Friday Cat-erpillar Blogging: The Case of the Clothes Moth

Tinea pellionella is a type of clothes moth that makes a case out of fibers of its food (often wool) tied together with silk. The caterpillar drags its case wherever it goes and will retreat into its case when disturbed. As the larva grows in size, it slits the case and adds new patches to expand the case.

Tinea pellionella feeds on woolens, often in environments with low humidity. It can survive at 0% relative humidity. Chauvin and colleagues* studied the effects of the case on growth, water loss and water retention by the caterpillar. The case helps prevent water loss by the caterpillar and buffer against changes in relative humidity. Between 85% and 50% relative humidity, the case will lose accumulated water as the RH decreases with no loss of water from the caterpillar. Once the case has lost all water, the caterpillar loses water only slowly and far more slowly than a caterpillar that is not in a case. At humidity of 100% RH (saturated) the case accumulates maximum water and becomes heavy. Too high humidity can induce the caterpillar to leave its case and construct a new one.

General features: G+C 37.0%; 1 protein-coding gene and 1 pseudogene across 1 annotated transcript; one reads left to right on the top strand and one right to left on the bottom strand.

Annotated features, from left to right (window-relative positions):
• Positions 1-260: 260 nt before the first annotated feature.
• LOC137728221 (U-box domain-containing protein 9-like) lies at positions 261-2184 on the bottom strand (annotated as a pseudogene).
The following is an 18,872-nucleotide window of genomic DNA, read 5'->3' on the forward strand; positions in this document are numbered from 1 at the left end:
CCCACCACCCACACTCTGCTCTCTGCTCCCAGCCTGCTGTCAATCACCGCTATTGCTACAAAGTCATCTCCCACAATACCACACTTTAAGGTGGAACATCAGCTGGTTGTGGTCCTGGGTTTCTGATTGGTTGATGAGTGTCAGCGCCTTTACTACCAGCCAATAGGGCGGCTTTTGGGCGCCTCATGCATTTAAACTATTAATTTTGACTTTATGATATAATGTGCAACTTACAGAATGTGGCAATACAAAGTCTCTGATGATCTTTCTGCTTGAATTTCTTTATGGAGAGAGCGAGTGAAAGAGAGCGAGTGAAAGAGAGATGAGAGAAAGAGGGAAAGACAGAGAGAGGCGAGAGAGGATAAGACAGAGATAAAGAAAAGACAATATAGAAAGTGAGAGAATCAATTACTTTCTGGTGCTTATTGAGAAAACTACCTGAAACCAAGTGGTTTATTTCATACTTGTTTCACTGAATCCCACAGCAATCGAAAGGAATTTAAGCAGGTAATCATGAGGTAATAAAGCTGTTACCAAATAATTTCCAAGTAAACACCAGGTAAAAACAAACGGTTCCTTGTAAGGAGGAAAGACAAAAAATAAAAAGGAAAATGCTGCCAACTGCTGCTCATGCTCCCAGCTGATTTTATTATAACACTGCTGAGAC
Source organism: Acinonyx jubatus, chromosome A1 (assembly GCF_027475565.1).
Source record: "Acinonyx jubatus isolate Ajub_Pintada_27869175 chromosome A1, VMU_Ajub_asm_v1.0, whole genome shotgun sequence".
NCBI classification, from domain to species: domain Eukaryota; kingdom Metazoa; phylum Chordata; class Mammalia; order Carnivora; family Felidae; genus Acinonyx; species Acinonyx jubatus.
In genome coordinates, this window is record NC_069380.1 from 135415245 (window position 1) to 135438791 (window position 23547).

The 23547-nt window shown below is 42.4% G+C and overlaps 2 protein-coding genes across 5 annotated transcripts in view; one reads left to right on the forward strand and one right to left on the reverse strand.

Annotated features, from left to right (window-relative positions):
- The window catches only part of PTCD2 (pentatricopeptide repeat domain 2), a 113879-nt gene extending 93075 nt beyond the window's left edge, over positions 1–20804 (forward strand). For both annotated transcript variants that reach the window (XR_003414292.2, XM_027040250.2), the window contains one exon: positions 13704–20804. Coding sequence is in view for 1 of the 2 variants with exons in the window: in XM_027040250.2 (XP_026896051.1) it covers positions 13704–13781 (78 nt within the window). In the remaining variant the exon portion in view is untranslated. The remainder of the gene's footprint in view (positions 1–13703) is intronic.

The case can be a food reserve and a shelter for the pupa. Caterpillars that are denied food will start to consume the case after several days of starvation. When it is time for the larva to pupate, the larva will expand the case and pupate inside.

Tinea pellionella

Case Making Clothes Moth, Tinea pellionella.
Photo: entomart


*G. Chauvin, G. Vannier & A. Gueguen. Larval case and water balance in Tinea pellionella. Journal of Insect Physiology, Volume 25, Issue 7, 1979, Pages 615-619.

About jjneal

Jonathan Neal is an Associate Professor of Entomology at Purdue University and author of the textbook, Living With Insects (2010). This blog is a forum to communicate about the intersection of insects with people and policy. This is a personal blog. The opinions and materials posted here are those of the author and are in no way connected with those of my employer.
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